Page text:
Despite Regulator Skepticism, Mastercard Steps Up To Compete With Visa On Stablecoin Payments
Electronic payments company Mastercard is streamlining its payments card offerings for cryptocurrency wallet and exchange companies, making it easier for them to offer customers crypto-enabled debit cards.
Today Mastercard announced a partnership with Evolve Bank & Trust, Paxos Trust Company, a member of the 2021 Forbes Blockchain 50, and Circle, the principle issuer behind the world’s second-largest stablecoin USDC, to make it easier for crypto firms to issue debit cards and holders to spend their digital assets.
Specifically, Mastercard will pilot a new capability to settle transactions with USDC so that crypto card issuing firms avoid the friction that comes with making direct crypto to fiat conversions. Mastercard will accept USDC from card issuers and then exchange the stablecoin fiat currency to settle with the merchant in their local currency.
“Today not all crypto companies have the foundational infrastructure to convert cryptocurrency to traditional fiat currency, and we’re making it easier,” Raj Dhamodharan, executive vice president of digital asset and blockchain products & partnerships at Mastercard, said in a release. “Through our engagement with Evolve, Paxos, Circle and the larger digital assets community, Mastercard expects to deliver on our promise of consumer choice to provide options to people around the world on how and when to pay.”
Despite this progress, Mastercard is behind its biggest rival, Visa. In March of this year, Visa became the first payments network to settle a transaction in USDC through a partnership with the first federally chartered digital asset bank, Anchorage. Earlier this month, Visa also partnered with crypto services company BlockFi to offer the first crypto credit card.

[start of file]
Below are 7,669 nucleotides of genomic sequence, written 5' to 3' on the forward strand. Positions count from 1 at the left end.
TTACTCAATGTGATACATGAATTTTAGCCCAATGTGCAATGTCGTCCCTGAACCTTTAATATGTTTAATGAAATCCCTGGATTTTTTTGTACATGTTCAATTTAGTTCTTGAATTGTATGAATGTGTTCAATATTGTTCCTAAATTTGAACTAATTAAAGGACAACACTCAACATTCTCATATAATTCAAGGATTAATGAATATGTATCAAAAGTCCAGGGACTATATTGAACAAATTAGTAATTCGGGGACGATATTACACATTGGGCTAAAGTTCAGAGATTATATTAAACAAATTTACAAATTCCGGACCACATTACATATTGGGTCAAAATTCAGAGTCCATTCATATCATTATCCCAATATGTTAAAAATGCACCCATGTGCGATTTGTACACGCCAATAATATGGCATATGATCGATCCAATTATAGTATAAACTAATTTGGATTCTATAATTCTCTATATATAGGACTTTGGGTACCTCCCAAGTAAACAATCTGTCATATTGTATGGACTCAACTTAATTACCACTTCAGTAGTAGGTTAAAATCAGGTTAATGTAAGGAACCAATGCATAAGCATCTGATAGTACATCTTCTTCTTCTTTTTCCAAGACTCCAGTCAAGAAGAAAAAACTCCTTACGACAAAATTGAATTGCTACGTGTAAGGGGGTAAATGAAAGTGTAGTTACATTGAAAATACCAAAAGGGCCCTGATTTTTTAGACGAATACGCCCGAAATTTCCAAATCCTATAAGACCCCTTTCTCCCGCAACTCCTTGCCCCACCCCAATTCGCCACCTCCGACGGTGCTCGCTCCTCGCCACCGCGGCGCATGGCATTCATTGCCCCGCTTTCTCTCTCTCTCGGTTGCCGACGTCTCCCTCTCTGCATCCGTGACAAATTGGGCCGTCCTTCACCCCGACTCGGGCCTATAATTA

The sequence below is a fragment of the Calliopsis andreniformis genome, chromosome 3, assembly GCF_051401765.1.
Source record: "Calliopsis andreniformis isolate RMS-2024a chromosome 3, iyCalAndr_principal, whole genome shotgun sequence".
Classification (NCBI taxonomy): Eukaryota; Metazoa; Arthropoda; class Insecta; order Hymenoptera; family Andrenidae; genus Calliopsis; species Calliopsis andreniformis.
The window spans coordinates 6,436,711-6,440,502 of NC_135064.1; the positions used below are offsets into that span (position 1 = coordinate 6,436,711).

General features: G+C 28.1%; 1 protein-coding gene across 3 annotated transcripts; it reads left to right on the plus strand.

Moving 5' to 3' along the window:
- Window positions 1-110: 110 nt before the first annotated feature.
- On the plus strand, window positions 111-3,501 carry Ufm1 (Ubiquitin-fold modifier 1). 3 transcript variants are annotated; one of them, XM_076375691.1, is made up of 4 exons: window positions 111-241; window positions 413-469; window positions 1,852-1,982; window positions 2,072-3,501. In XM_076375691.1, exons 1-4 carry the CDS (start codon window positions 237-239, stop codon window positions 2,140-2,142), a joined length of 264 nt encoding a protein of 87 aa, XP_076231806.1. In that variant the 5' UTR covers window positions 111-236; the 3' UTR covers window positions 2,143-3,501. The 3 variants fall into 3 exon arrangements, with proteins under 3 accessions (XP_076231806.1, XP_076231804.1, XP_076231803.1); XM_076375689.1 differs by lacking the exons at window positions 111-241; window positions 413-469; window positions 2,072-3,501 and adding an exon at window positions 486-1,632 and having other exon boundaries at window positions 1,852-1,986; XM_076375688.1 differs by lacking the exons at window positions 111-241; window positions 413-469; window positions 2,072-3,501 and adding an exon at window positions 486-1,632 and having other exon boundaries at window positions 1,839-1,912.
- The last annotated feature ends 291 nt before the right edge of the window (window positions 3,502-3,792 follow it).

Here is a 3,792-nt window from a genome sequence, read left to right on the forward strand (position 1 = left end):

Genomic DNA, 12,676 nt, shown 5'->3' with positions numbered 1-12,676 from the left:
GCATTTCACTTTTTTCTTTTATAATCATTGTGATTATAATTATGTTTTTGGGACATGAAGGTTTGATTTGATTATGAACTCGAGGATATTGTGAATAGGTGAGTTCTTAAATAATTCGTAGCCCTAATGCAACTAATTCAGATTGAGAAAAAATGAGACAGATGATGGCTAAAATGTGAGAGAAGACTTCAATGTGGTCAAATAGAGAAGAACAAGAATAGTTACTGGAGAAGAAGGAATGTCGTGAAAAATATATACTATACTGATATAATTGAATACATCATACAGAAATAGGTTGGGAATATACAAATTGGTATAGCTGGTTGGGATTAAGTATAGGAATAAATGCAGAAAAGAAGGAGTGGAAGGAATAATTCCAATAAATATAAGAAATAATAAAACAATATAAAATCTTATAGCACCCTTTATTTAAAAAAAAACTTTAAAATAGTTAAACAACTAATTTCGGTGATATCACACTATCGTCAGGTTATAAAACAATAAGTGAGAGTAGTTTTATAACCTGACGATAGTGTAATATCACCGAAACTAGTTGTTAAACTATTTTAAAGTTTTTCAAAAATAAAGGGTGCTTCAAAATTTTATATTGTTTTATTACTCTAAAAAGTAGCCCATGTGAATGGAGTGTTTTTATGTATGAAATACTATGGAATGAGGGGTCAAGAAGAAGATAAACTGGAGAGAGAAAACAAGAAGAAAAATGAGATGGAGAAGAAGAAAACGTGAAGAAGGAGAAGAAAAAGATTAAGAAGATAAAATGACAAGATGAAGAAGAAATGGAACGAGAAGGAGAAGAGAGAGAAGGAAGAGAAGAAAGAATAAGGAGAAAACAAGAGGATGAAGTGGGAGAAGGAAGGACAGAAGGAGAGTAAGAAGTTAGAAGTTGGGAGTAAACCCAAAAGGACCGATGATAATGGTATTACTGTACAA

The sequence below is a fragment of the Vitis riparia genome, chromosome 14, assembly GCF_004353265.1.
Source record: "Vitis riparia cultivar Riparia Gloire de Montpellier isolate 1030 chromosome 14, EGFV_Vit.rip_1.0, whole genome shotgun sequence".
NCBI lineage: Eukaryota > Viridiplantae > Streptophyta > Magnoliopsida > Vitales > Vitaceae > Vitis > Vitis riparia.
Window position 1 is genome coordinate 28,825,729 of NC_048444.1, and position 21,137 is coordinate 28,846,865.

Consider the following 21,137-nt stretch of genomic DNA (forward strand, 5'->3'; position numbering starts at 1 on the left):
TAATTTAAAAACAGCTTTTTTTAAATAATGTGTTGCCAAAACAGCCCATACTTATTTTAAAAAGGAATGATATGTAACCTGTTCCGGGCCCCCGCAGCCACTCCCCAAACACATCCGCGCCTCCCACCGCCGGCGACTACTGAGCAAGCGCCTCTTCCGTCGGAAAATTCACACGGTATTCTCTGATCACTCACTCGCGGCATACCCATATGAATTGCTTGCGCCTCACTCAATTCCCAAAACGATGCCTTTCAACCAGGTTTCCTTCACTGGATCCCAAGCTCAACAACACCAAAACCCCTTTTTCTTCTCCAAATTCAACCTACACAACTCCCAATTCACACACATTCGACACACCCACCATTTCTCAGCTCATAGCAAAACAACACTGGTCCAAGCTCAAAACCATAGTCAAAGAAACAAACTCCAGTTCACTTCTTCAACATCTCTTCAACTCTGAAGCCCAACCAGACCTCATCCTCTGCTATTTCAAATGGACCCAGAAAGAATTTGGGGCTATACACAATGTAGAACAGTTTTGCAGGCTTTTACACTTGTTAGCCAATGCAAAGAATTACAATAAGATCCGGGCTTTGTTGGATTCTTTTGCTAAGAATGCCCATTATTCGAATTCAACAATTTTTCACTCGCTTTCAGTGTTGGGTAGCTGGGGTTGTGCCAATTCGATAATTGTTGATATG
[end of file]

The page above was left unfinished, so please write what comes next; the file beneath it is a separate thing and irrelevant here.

While stablecoins such as USDC have seen rapid growth this year — its current market capitalization is above $25 billion — they are facing challenges including regulatory scrutiny due to their expanding presence in the crypto lending and investment spaces. Government-issued competitors also pose a threat: more than 85 countries around the world are investigating or developing their own form of sovereign digital currency, known as a central bank digital currency (CBDC). If issued, CBDCs ensured by central banks would be fierce competitors to privately-issued stablecoins like USDC. Central banks are already making progress: the Bahamas has issued the first CBDC, the sand dollar; China is piloting a retail digital yuan in major cities; and just last week the European Central Bank launched its digital euro project.
In addition to exploring issuing CBDCs, government regulators are doubtful of stablecoins’ potential. During testimony last week, Federal Reserve Chairman Jerome Powell expressed skepticism towards stablecoins, stating that he does not see them becoming a significant part of the payments universe. Just yesterday US Treasury Secretary Janet Yellen convened a President's Working Group on Financial Markets (PWG), joined by the Office of the Comptroller of the Currency and the Federal Deposit Insurance Corporation, to discuss stablecoin regulations. In a readout provided after the meeting, Secretary Yellen “underscored the need to act quickly to ensure there is an appropriate U.S. regulatory framework in place.”
There also remains significant concern and controversy surrounding the constitution of collateral reserves underpinning leading stablecoins. Industry leader Tether, which has a $64.35 billion market cap, recently released an update of its collateral where it divulged that 75% was backed by commercial paper from undisclosed issuers. While USDC claims to be more transparent and issues regular attestations, it recently invested some of its collateral into unknown short-term assets, leading to similar skepticism from regulators and users. In response, Circle CEO Jeremy Allaire promised to provide better transparency in the future.Source